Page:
OBL’s story was that of a supervillian. And like many supervillians, he was created by the superhero of the story, America. Bin Laden came from Saudi Arabia. Saudi Arabia is a pretty brutal state that is heavily supported by the United States because it is convenient to the US. Certainly, not everyone who lives in under a brutal government supported heavily by the United States turns into the supervillian arch enemy of the US, but there is a pattern of it happening. Fifteen of the 9/11 hijackers came from Saudi Arabia.

    Given our continued support of brutal governments, one can assume there will be more Osama Bin Laden’s in the future.

    I do grant that OBL’s particular case is extremely rare. Most people living under brutal governments supported by the US are dirt poor. OBL happened to be filthy rich. If you’re dirt poor and as a child you witness your parents murdered on the way home from the theater, odds are you don’t make it into the history books. If you’re filthy rich and watch your parents murdered on the way home from the theater, you use that wealth to become Batman. OBL was filthy rich, and that money definitely changed the dynamic of what he could do in response to living under a brutal government supported by the US.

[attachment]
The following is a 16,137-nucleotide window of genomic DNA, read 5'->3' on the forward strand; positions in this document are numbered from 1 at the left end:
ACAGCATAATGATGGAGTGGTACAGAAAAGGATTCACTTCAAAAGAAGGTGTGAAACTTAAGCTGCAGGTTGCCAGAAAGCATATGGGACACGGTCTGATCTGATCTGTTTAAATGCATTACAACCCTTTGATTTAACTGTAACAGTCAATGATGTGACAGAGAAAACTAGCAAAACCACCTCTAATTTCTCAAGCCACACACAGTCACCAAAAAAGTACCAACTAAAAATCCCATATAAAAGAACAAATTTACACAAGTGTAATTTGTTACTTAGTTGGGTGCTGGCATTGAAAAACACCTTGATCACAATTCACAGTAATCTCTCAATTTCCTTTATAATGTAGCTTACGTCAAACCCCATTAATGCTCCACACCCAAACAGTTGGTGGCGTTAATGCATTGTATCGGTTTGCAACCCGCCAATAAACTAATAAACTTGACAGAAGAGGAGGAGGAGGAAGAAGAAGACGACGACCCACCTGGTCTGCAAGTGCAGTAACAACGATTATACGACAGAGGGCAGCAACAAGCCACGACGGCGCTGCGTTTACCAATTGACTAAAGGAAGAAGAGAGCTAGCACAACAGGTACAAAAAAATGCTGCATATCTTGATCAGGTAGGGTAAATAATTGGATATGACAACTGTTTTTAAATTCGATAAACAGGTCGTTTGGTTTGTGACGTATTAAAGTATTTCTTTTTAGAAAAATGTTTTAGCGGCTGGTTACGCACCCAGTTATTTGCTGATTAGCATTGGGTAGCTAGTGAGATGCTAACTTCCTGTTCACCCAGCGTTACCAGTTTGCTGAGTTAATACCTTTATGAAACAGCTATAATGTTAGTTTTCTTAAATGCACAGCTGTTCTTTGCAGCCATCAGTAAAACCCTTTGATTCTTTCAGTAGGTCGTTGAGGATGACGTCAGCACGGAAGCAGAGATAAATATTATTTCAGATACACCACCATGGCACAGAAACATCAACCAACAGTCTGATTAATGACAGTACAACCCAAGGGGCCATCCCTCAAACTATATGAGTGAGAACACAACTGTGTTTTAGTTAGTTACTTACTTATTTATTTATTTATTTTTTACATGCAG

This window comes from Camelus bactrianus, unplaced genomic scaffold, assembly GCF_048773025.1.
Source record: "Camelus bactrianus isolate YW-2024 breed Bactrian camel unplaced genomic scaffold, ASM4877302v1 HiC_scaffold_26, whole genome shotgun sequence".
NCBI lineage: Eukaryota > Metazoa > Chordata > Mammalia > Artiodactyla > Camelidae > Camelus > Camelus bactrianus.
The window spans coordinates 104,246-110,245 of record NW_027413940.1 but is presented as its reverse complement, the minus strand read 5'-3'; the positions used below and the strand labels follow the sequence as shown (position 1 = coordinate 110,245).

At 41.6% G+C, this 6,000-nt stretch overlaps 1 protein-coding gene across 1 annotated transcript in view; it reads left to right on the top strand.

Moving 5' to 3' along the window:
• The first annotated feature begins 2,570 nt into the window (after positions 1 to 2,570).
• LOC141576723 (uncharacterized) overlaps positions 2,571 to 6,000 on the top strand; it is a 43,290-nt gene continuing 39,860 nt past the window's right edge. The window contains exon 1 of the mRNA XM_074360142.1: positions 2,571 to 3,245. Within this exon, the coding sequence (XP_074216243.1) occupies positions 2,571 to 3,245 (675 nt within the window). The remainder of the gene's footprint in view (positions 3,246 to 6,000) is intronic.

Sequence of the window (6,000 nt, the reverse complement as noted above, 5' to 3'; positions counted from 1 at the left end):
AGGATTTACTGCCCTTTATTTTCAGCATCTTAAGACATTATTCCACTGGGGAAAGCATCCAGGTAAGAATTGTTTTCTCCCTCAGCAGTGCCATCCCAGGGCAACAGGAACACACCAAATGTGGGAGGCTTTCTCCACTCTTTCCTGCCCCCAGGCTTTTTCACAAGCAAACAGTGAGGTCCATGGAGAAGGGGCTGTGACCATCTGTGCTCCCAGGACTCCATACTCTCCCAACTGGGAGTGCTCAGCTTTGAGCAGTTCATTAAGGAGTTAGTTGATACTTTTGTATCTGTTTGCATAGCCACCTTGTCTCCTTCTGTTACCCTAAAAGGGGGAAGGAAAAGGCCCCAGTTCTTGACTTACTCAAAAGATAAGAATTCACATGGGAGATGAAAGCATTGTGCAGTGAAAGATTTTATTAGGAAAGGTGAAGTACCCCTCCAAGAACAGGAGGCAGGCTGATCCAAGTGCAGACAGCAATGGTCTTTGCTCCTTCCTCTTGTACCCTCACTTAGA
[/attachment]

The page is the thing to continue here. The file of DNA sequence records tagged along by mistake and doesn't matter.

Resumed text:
The US continues to support brutal dictators. The foot dragging on Mubarak in Egypt, and then the transparent attempt to get Mubarak replaced with Suleiman, hasn’t won the US any supporters in Egypt. And probably created a few enemies. Whether these enemies will turn into supervillian arch enemies who follow OBL’s footsteps, only time will tell.